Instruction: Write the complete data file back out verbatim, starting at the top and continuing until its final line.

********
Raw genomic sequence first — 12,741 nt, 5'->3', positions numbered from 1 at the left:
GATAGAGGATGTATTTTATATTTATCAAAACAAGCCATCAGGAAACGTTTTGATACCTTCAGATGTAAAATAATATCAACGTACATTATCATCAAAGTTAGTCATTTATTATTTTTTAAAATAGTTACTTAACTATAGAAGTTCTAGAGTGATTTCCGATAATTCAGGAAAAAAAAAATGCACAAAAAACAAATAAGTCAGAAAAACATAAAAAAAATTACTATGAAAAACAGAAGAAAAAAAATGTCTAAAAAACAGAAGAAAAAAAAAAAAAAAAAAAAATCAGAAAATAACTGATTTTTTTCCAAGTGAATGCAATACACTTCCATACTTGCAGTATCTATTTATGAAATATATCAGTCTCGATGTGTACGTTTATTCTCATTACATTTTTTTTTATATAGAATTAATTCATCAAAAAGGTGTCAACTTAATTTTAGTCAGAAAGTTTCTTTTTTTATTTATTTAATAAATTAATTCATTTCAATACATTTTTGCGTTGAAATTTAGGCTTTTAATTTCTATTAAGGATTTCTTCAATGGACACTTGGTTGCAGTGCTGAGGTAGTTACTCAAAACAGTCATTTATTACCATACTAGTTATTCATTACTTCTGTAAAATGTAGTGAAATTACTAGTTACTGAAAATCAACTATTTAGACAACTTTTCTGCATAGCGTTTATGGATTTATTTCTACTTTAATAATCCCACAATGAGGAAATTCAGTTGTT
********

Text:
Raw genomic sequence first — 12,741 nt, 5'->3', positions numbered from 1 at the left:
GATAGAGGATGTATTTTATATTTATCAAAACAAGCCATCAGGAAACGTTTTGATACCTTCAGATGTAAAATAATATCAACGTACATTATCATCAAAGTTAGTCATTTATTATTTTTTAAAATAGTTACTTAACTATAGAAGTTCTAGAGTGATTTCCGATAATTCAGGAAAAAAAAAATGCACAAAAAACAAATAAGTCAGAAAAACATAAAAAAAATTACTATGAAAAACAGAAGAAAAAAAATGTCTAAAAAACAGAAGAAAAAAAAAAAAAAAAAAAAATCAGAAAATAACTGATTTTTTTCCAAGTGAATGCAATACACTTCCATACTTGCAGTATCTATTTATGAAATATATCAGTCTCGATGTGTACGTTTATTCTCATTACATTTTTTTTTATATAGAATTAATTCATCAAAAAGGTGTCAACTTAATTTTAGTCAGAAAGTTTCTTTTTTTATTTATTTAATAAATTAATTCATTTCAATACATTTTTGCGTTGAAATTTAGGCTTTTAATTTCTATTAAGGATTTCTTCAATGGACACTTGGTTGCAGTGCTGAGGTAGTTACTCAAAACAGTCATTTATTACCATACTAGTTATTCATTACTTCTGTAAAATGTAGTGAAATTACTAGTTACTGAAAATCAACTATTTAGACAACTTTTCTGCATAGCGTTTATGGATTTATTTCTACTTTAATAATCCCACAATGAGGAAATTCAGTTGTT